Workplace obesity intervention programs can reach millions of people

Each year, millions of Americans struggle with obesity – a potentially deadly condition that puts them at a higher risk for numerous health problems including diabetes, high blood pressure, and heart disease. The U.S. Department of Health and Human Services recently estimated that 129 million Americans are overweight or obese; economic costs to the Nation range from $69 billion to $117 billion per year.

In addition to producing adverse or even fatal health outcomes, obesity can result in increased health care costs and reduced workplace productivity. Because obesity is a major, rising health concern, and workplace intervention programs can reach millions of people, the American College of Occupational and Environmental Medicine (ACOEM) has chosen obesity control as the focus of its Labor Day CheckList, an annual list of “quick tips” developed to assist both employers and employees in improving the health and safety of workers, the workplace, and the environment.

“ACOEM recognizes that the public health problem of obesity is one which goes beyond an individual’s lifestyle choices, and is the result of a complex chain of events that includes socio-environmental factors,” said Robert McLellan, MD, of Dartmouth Hitchcock Medical Center in Lebanon, N.H. “Employers have the opportunity to provide a supportive environment that enables healthy lifestyle choices.”

The 2004 Labor Day CheckList recommends ways to curtail obesity and summarizes several steps both employers and employees can take to reduce the potential for developing obesity-related health problems and to enhance workplace productivity and personal lifestyle. “Implementing a workplace wellness program that provides mechanisms to aid employees in adopting a healthy lifestyle will impact workplace health and productivity and ultimately improve the bottom line,” states Wayne Burton, MD, Corporate Medical Director for Bank One in Chicago, Ill. “Focused workplace intervention strategies that promote physical activity and good nutrition can help employees prevent and/or control obesity.”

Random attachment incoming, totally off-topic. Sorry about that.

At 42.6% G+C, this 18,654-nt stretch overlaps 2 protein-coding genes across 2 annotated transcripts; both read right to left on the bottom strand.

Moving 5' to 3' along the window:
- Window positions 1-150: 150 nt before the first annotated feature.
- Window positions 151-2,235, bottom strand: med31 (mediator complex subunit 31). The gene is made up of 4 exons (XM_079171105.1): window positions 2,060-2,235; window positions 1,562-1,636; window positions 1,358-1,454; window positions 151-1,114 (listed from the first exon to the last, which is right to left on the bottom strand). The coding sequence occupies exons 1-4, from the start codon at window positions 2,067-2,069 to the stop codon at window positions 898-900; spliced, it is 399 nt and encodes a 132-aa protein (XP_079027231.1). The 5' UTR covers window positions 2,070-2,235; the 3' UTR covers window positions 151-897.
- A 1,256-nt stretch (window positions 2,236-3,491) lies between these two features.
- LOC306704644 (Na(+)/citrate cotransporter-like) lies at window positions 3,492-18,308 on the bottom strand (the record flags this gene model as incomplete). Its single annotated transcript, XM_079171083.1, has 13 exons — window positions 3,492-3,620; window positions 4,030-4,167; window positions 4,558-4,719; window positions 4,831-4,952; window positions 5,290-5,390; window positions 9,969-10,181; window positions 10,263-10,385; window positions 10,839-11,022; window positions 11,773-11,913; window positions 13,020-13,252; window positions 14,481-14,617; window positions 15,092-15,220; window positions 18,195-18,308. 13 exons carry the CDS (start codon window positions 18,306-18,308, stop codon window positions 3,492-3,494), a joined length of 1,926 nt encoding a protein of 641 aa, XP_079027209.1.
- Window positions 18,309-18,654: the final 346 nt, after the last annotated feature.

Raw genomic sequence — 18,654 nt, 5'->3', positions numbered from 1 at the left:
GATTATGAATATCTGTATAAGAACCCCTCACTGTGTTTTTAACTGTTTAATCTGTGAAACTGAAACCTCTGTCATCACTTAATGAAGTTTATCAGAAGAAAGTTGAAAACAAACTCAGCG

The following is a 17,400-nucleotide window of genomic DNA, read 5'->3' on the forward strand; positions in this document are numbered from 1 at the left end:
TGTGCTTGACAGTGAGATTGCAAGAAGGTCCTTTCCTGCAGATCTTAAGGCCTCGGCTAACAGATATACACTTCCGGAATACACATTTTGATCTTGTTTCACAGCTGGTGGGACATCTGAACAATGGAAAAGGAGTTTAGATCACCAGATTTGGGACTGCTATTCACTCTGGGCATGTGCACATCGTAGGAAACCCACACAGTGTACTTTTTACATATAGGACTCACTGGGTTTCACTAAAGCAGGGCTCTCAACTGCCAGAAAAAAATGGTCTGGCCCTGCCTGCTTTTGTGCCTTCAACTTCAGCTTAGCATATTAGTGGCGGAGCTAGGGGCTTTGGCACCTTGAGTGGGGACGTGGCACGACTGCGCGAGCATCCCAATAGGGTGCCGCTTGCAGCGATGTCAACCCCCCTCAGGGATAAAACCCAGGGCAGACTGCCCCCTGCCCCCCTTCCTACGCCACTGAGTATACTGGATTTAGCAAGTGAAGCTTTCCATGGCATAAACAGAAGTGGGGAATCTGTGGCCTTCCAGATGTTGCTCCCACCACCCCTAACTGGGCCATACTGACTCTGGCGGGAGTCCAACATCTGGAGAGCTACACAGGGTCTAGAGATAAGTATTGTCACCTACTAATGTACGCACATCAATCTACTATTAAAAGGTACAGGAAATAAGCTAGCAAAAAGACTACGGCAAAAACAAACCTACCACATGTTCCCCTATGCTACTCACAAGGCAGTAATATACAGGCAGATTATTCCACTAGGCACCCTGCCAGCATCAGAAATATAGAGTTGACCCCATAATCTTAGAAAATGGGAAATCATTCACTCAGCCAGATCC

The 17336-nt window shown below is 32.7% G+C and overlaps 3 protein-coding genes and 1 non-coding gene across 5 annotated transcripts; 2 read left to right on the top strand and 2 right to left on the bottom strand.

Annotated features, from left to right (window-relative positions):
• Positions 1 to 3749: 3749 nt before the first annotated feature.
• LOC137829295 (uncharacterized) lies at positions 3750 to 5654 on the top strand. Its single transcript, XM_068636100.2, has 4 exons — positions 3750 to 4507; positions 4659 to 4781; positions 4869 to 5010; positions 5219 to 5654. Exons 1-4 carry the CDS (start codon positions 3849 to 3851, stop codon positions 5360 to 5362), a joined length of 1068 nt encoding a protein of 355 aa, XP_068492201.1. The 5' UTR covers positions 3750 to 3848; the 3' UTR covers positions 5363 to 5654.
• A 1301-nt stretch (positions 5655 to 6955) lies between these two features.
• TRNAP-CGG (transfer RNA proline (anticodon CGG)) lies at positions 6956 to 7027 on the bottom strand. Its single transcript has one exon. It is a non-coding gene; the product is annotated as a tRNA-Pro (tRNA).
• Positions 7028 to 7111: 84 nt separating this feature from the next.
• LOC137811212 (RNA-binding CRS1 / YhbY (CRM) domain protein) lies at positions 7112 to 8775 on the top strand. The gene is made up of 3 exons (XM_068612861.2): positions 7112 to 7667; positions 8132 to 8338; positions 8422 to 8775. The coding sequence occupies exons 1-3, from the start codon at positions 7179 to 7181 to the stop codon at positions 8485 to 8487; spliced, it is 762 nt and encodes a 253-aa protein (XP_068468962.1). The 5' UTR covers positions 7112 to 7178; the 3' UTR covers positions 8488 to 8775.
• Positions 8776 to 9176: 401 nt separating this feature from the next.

While not every employer can afford to offer its employees memberships at the gym, the CheckList also suggests ways small employers can put into practice both practical and affordable efforts to reduce obesity such as distributing free materials on nutrition and weight management and encouraging physical activity during lunch or breaks.

Often, the simplest changes can help. “The intake of water is often not adequately emphasized when trying to make lifestyle changes and worksites that don’t offer bottled water in their vending areas are discouraging water as a beverage,” states Carl Otten, MD, of Adena Health System, Chillicothe, Ohio. “Encouraging adults to drink water to maintain adequate hydration, in place of other high caloric, high sugar beverage choices, should be emphasized both in the workplace and at home.”

The 2004 CheckList, Controlling Obesity in the Workplace, is posted on the ACOEM web site at http://www.acoem.org/pdfs/2004LaborDayChecklist.pdf.

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